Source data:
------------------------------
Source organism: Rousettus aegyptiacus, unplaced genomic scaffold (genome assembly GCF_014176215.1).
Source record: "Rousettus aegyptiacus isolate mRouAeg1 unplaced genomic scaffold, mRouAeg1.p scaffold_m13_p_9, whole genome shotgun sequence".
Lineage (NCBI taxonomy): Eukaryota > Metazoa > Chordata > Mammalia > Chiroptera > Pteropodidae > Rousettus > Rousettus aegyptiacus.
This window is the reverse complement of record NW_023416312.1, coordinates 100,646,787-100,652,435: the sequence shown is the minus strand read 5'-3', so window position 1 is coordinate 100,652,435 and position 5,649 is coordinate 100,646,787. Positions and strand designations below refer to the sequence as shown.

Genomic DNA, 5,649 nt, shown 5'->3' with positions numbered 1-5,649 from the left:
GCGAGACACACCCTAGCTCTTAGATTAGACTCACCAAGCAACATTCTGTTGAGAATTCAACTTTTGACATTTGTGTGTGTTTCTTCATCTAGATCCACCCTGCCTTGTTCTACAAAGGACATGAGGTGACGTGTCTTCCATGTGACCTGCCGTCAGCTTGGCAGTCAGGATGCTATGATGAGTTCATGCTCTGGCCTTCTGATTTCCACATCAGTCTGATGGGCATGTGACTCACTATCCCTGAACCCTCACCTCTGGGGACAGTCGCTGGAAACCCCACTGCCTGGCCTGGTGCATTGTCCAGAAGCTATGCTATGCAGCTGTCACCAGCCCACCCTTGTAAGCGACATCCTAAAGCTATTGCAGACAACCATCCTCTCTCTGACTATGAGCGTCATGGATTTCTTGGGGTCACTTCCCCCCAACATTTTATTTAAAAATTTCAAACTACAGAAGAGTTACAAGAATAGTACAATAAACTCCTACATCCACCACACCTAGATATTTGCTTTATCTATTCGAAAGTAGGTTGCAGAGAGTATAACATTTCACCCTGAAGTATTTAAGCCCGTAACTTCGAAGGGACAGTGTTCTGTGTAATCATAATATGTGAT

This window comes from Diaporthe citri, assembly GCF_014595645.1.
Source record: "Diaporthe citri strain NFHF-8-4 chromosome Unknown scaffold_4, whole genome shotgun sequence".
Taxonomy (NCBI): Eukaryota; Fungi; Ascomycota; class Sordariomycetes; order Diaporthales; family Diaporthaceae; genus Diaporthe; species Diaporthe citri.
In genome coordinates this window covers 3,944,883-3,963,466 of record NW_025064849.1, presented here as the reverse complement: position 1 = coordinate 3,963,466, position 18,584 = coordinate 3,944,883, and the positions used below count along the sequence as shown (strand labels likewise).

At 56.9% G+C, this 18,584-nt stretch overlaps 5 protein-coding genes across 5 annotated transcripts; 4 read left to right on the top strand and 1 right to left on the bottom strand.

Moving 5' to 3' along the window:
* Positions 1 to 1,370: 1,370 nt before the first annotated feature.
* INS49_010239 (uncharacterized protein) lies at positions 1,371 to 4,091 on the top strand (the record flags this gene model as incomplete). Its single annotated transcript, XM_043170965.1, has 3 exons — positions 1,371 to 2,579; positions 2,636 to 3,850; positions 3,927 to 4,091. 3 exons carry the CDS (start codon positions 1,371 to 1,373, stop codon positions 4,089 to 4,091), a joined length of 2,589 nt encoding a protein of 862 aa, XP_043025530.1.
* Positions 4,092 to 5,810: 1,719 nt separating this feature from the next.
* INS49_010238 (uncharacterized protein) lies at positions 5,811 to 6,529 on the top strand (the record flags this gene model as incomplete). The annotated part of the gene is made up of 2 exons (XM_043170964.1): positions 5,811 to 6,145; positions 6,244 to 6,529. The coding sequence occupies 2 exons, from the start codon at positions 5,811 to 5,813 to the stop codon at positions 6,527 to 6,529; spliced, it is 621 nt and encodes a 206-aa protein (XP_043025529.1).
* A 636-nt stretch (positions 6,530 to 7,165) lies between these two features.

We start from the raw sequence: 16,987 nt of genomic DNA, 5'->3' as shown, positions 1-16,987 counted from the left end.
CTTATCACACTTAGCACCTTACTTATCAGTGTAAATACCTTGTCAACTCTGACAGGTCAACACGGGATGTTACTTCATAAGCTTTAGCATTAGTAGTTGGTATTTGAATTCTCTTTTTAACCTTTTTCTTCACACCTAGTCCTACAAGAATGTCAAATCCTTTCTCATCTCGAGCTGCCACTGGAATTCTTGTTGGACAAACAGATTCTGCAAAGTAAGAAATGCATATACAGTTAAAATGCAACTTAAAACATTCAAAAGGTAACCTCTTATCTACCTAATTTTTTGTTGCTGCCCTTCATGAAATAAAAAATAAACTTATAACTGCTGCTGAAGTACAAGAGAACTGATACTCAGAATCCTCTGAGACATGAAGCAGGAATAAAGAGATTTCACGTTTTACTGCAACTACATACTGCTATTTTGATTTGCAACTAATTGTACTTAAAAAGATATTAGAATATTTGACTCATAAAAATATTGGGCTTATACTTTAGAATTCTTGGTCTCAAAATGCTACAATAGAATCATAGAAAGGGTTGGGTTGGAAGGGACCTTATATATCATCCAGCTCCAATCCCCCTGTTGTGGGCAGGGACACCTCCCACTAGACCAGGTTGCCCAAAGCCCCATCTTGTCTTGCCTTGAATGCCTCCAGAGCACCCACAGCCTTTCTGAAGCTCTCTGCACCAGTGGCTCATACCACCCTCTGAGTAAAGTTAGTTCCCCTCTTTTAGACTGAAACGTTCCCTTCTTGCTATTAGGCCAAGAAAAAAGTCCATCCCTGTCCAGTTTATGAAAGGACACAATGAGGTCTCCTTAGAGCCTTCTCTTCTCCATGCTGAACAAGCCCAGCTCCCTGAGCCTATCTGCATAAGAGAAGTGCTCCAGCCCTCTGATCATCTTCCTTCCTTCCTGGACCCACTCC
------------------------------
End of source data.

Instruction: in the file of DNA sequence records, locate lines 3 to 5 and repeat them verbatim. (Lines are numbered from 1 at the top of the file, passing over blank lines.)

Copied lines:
Lineage (NCBI taxonomy): Eukaryota > Metazoa > Chordata > Mammalia > Chiroptera > Pteropodidae > Rousettus > Rousettus aegyptiacus.
This window is the reverse complement of record NW_023416312.1, coordinates 100,646,787-100,652,435: the sequence shown is the minus strand read 5'-3', so window position 1 is coordinate 100,652,435 and position 5,649 is coordinate 100,646,787. Positions and strand designations below refer to the sequence as shown.

Genomic DNA, 5,649 nt, shown 5'->3' with positions numbered 1-5,649 from the left: